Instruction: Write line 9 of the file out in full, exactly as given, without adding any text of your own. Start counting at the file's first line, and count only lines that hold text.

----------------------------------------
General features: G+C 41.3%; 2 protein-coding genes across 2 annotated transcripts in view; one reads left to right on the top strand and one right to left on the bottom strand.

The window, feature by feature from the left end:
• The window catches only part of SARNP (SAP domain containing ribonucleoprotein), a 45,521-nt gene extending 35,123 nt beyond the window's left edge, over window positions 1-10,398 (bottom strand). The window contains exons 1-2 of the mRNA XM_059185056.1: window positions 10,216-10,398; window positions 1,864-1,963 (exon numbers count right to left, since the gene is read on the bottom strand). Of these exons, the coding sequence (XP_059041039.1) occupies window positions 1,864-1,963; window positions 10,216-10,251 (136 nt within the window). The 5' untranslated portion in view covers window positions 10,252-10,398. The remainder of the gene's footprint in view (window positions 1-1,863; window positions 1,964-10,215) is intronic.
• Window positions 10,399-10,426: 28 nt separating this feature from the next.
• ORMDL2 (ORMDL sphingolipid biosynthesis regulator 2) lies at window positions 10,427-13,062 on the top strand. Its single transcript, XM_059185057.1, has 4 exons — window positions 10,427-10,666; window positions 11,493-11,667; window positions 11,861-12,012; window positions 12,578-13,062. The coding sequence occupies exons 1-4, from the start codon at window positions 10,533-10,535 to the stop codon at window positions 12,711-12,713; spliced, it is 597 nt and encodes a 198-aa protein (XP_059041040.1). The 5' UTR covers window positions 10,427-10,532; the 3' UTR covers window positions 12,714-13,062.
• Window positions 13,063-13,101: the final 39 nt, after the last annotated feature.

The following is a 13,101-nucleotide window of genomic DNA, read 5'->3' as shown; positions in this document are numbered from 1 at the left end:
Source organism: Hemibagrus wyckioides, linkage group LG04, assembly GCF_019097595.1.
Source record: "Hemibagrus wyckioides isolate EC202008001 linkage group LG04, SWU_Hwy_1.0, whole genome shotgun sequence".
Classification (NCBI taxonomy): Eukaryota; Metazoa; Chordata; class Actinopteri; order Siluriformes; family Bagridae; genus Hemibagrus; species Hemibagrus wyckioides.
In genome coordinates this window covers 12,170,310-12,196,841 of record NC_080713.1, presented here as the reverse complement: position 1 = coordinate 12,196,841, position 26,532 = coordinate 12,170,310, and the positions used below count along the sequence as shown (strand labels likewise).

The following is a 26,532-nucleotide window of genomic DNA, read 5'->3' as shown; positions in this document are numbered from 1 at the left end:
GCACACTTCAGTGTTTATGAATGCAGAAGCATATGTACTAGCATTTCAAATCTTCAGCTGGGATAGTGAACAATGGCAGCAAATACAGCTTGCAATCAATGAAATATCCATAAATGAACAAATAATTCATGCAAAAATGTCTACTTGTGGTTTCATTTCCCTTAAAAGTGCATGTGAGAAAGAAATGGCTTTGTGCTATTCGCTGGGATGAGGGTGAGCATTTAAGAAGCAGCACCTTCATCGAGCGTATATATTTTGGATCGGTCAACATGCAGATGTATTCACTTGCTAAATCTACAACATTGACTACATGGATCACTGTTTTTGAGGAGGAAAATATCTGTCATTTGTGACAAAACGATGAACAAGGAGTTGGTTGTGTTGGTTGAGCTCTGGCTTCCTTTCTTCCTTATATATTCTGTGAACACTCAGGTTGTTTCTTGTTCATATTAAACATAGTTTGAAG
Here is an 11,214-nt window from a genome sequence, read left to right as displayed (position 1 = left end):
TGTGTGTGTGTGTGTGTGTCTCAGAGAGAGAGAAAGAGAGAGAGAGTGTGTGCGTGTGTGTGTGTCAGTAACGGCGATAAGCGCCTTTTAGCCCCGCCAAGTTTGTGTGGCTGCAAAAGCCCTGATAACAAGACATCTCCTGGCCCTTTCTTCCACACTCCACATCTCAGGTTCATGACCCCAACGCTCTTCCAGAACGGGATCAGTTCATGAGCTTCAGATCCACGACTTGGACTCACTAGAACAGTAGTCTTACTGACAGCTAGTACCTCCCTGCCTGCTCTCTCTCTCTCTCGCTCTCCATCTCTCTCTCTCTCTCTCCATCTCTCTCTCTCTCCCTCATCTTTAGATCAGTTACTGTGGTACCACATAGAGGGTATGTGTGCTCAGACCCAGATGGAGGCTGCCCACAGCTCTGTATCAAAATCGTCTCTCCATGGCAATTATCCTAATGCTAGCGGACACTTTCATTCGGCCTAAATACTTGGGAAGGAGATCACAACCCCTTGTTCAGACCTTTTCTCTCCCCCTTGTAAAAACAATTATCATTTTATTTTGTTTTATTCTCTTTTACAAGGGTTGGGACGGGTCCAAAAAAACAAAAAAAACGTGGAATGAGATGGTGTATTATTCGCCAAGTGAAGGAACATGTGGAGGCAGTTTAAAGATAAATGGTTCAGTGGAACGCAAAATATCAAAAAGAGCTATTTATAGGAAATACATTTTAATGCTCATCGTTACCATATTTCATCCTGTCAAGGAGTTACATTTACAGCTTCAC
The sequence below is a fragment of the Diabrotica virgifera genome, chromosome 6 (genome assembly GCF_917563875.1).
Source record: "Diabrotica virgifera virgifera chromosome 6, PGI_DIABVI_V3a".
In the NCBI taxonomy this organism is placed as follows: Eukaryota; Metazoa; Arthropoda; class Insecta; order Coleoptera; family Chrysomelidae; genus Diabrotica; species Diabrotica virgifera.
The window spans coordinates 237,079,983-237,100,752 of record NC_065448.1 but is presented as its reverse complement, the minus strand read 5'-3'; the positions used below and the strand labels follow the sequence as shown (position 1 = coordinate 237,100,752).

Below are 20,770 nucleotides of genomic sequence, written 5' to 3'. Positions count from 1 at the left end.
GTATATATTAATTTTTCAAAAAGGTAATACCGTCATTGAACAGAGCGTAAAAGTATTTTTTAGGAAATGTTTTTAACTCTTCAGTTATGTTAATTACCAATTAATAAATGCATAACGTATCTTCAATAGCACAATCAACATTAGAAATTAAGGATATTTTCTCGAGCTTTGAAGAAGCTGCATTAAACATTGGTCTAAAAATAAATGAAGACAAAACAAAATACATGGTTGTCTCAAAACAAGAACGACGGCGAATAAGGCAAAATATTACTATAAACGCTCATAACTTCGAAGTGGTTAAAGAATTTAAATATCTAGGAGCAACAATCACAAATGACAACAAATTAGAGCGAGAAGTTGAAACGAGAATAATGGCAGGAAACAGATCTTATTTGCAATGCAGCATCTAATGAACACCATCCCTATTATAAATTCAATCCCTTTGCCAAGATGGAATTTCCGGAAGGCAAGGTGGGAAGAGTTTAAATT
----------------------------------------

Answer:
Source record: "Hemibagrus wyckioides isolate EC202008001 linkage group LG04, SWU_Hwy_1.0, whole genome shotgun sequence".